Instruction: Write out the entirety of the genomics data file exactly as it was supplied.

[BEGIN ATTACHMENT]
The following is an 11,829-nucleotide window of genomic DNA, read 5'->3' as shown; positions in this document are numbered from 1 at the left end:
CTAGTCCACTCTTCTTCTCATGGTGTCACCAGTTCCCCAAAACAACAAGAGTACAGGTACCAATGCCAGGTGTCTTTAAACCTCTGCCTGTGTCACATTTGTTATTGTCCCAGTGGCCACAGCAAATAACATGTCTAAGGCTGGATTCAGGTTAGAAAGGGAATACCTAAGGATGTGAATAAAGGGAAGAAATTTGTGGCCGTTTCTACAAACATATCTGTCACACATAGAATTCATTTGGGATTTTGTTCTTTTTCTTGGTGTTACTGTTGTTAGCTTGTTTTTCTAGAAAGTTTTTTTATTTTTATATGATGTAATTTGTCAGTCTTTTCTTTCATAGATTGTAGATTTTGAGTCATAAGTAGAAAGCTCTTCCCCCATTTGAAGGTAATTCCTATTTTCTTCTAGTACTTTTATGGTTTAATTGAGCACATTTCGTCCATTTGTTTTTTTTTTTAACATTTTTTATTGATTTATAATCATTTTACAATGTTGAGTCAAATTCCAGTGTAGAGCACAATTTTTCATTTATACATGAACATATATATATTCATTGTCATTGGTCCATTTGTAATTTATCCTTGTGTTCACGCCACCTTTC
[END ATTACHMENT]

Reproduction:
The following is an 11,829-nucleotide window of genomic DNA, read 5'->3' as shown; positions in this document are numbered from 1 at the left end:
CTAGTCCACTCTTCTTCTCATGGTGTCACCAGTTCCCCAAAACAACAAGAGTACAGGTACCAATGCCAGGTGTCTTTAAACCTCTGCCTGTGTCACATTTGTTATTGTCCCAGTGGCCACAGCAAATAACATGTCTAAGGCTGGATTCAGGTTAGAAAGGGAATACCTAAGGATGTGAATAAAGGGAAGAAATTTGTGGCCGTTTCTACAAACATATCTGTCACACATAGAATTCATTTGGGATTTTGTTCTTTTTCTTGGTGTTACTGTTGTTAGCTTGTTTTTCTAGAAAGTTTTTTTATTTTTATATGATGTAATTTGTCAGTCTTTTCTTTCATAGATTGTAGATTTTGAGTCATAAGTAGAAAGCTCTTCCCCCATTTGAAGGTAATTCCTATTTTCTTCTAGTACTTTTATGGTTTAATTGAGCACATTTCGTCCATTTGTTTTTTTTTTTAACATTTTTTATTGATTTATAATCATTTTACAATGTTGAGTCAAATTCCAGTGTAGAGCACAATTTTTCATTTATACATGAACATATATATATTCATTGTCATTGGTCCATTTGTAATTTATCCTTGTGTTCACGCCACCTTTC